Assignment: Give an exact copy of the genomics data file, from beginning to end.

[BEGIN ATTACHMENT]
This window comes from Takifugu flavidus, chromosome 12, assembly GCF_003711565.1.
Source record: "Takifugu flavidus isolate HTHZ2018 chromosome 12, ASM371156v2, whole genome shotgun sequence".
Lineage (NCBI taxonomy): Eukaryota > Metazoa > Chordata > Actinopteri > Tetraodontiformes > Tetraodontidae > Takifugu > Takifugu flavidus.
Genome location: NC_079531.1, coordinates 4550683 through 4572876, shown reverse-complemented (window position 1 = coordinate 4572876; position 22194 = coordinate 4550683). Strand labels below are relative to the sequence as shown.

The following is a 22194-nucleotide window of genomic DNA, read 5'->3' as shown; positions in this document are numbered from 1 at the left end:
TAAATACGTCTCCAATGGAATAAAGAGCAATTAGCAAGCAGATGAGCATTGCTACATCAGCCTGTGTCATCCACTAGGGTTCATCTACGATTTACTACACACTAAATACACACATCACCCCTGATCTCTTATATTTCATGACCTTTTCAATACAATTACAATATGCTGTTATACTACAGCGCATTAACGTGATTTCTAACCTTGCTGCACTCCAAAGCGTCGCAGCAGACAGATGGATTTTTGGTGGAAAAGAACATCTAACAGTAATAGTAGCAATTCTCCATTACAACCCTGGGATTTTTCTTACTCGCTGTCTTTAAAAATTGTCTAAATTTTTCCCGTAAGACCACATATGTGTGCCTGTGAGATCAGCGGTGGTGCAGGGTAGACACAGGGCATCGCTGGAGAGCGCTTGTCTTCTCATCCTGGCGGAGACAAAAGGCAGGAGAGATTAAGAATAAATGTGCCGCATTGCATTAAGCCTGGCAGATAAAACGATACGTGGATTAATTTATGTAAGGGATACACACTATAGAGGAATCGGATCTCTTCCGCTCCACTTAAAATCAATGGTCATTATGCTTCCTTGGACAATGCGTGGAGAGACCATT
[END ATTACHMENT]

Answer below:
This window comes from Takifugu flavidus, chromosome 12, assembly GCF_003711565.1.
Source record: "Takifugu flavidus isolate HTHZ2018 chromosome 12, ASM371156v2, whole genome shotgun sequence".
Lineage (NCBI taxonomy): Eukaryota > Metazoa > Chordata > Actinopteri > Tetraodontiformes > Tetraodontidae > Takifugu > Takifugu flavidus.
Genome location: NC_079531.1, coordinates 4550683 through 4572876, shown reverse-complemented (window position 1 = coordinate 4572876; position 22194 = coordinate 4550683). Strand labels below are relative to the sequence as shown.

The following is a 22194-nucleotide window of genomic DNA, read 5'->3' as shown; positions in this document are numbered from 1 at the left end:
TAAATACGTCTCCAATGGAATAAAGAGCAATTAGCAAGCAGATGAGCATTGCTACATCAGCCTGTGTCATCCACTAGGGTTCATCTACGATTTACTACACACTAAATACACACATCACCCCTGATCTCTTATATTTCATGACCTTTTCAATACAATTACAATATGCTGTTATACTACAGCGCATTAACGTGATTTCTAACCTTGCTGCACTCCAAAGCGTCGCAGCAGACAGATGGATTTTTGGTGGAAAAGAACATCTAACAGTAATAGTAGCAATTCTCCATTACAACCCTGGGATTTTTCTTACTCGCTGTCTTTAAAAATTGTCTAAATTTTTCCCGTAAGACCACATATGTGTGCCTGTGAGATCAGCGGTGGTGCAGGGTAGACACAGGGCATCGCTGGAGAGCGCTTGTCTTCTCATCCTGGCGGAGACAAAAGGCAGGAGAGATTAAGAATAAATGTGCCGCATTGCATTAAGCCTGGCAGATAAAACGATACGTGGATTAATTTATGTAAGGGATACACACTATAGAGGAATCGGATCTCTTCCGCTCCACTTAAAATCAATGGTCATTATGCTTCCTTGGACAATGCGTGGAGAGACCATT